Discriminatory behavior in a social setting is wrong, immoral, hurtful and in some cases, it could even become unlawful. Discriminatory behavior at work, on the other hand, is always unlawful when it applies to someone who has a protected status. The most common forms of unlawful workplace discrimination relate to gender, age, disability status, color, national origin and religion.
Gender inequality pervades American workplaces, and usually it's the men who receive the advantages and the women who are left behind. If you're currently working on an all-male team, and you're the only female, you might find that your male colleagues receive more praise and promotions.
Age discrimination is a serious problem in American workplaces and it's only getting worse due to the fact that more baby boomers are reaching retirement age. When these baby boomers need to keep working for financial reasons, they are finding it more difficult to retain their jobs as they grow older. What baby boomers need to know, however, is that federal law protects them from age-related discrimination.
Your sexual orientation is your business; it's not your employer's. At the same time, it's 2018, and you shouldn't have to hide your sexual preference as if it's something to be ashamed of. But many Florida workers continue to hide this aspect of their lives for fear of suffering a negative, discriminatory consequence at their workplaces – and with good reason. Neither federal nor Florida law protects workers from discriminatory practices.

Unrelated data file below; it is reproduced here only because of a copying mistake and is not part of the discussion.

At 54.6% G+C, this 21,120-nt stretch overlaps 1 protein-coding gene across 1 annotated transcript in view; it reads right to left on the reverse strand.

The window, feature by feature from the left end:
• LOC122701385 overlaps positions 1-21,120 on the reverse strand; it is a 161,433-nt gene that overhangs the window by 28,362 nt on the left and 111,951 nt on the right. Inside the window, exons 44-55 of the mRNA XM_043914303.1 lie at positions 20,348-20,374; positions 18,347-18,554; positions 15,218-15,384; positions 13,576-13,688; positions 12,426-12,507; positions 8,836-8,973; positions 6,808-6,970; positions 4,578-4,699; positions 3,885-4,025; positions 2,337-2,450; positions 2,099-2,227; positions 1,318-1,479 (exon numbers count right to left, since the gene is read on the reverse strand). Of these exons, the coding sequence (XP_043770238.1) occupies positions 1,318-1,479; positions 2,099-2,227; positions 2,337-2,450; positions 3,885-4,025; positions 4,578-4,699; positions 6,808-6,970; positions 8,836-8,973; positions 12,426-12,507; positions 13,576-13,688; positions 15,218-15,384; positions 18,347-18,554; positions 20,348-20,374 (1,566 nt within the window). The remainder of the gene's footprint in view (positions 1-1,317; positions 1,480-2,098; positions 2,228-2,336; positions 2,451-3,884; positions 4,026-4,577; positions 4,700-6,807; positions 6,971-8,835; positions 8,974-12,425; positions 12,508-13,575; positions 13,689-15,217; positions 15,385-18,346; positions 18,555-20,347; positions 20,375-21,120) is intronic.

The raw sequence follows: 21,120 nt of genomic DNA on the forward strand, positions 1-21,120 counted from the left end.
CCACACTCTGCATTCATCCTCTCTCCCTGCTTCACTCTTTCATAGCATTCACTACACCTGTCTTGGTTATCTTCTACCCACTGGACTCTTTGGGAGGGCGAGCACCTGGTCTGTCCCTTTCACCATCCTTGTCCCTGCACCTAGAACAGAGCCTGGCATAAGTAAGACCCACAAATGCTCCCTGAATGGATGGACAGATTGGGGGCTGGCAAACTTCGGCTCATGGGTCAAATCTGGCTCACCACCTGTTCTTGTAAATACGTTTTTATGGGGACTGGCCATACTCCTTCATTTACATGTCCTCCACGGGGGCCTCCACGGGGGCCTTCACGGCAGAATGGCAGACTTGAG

Even in the year 2018, countless American workers go to their jobs every morning knowing that they will face harsh discriminatory behavior and harassment because of their races, their religions, their sexes and their national origin. Unfortunately, many workers stay quiet and put up with this unfair treatment because they're afraid they could lose their jobs if they speak up. However, these workers should know that powerful federal law – backed by the United States Constitution – protect them from this kind of abuse and they can make it stop as soon as they're ready.
We don't stay young forever, that's one of the surest things we can count on in life. However, just because we're starting to show the signs of aging – or just because our birth dates are before the year 1965 – is not enough reason for employers to give younger workers our jobs or to reassign us to less meaningful positions. If this has happened to you, you could be a victim of age discrimination.
Gender inequality is a problem that the most responsible and ethical employers in the United States are trying to overcome. In fact, it's vital for all employers to do everything they can to combat this problem, which -- in many cases -- is difficult to resolve.
Sex discrimination refers to the unequal treatment of workers on the basis of their sex. It is widely known that women often have to endure unequal pay for doing the same level of work as their male counterparts. However, what isn't widely known is that women who endure this kind of unequal treatment may be able to pursue a discrimination lawsuit.
The importance of preventing discrimination in the workplace cannot be overstated. Smart managers and executives know that denying employees opportunities and a safe workplace is dangerous to those who experience and observe that behavior.
The Equal Employment Opportunity Commission (EEOC) defines age discrimination through the Age Discrimination in Employment Act (ADEA). This federal act offers protection from age-related discrimination to anyone who is 40 years of age or older.